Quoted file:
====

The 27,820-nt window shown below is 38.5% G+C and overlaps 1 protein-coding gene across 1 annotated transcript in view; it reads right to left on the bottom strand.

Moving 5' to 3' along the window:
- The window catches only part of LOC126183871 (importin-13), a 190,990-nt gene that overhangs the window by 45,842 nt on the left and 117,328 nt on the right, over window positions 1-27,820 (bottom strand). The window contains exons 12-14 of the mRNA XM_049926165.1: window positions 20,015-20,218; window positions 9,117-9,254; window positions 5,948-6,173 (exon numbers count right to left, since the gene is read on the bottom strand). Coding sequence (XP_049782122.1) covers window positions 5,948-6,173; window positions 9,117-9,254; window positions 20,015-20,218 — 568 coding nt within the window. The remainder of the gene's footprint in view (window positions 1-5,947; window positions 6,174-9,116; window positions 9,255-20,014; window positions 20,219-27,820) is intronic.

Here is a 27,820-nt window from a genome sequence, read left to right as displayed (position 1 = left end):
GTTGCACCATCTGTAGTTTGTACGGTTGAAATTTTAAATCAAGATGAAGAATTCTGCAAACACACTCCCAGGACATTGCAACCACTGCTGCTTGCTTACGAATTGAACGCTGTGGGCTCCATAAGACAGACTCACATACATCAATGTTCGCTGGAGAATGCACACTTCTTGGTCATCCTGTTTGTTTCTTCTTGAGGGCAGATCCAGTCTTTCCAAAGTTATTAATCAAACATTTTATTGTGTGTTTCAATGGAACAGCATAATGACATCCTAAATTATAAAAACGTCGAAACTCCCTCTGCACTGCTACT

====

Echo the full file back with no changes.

The 27,820-nt window shown below is 38.5% G+C and overlaps 1 protein-coding gene across 1 annotated transcript in view; it reads right to left on the bottom strand.

Moving 5' to 3' along the window:
- The window catches only part of LOC126183871 (importin-13), a 190,990-nt gene that overhangs the window by 45,842 nt on the left and 117,328 nt on the right, over window positions 1-27,820 (bottom strand). The window contains exons 12-14 of the mRNA XM_049926165.1: window positions 20,015-20,218; window positions 9,117-9,254; window positions 5,948-6,173 (exon numbers count right to left, since the gene is read on the bottom strand). Coding sequence (XP_049782122.1) covers window positions 5,948-6,173; window positions 9,117-9,254; window positions 20,015-20,218 — 568 coding nt within the window. The remainder of the gene's footprint in view (window positions 1-5,947; window positions 6,174-9,116; window positions 9,255-20,014; window positions 20,219-27,820) is intronic.

Here is a 27,820-nt window from a genome sequence, read left to right as displayed (position 1 = left end):
GTTGCACCATCTGTAGTTTGTACGGTTGAAATTTTAAATCAAGATGAAGAATTCTGCAAACACACTCCCAGGACATTGCAACCACTGCTGCTTGCTTACGAATTGAACGCTGTGGGCTCCATAAGACAGACTCACATACATCAATGTTCGCTGGAGAATGCACACTTCTTGGTCATCCTGTTTGTTTCTTCTTGAGGGCAGATCCAGTCTTTCCAAAGTTATTAATCAAACATTTTATTGTGTGTTTCAATGGAACAGCATAATGACATCCTAAATTATAAAAACGTCGAAACTCCCTCTGCACTGCTACT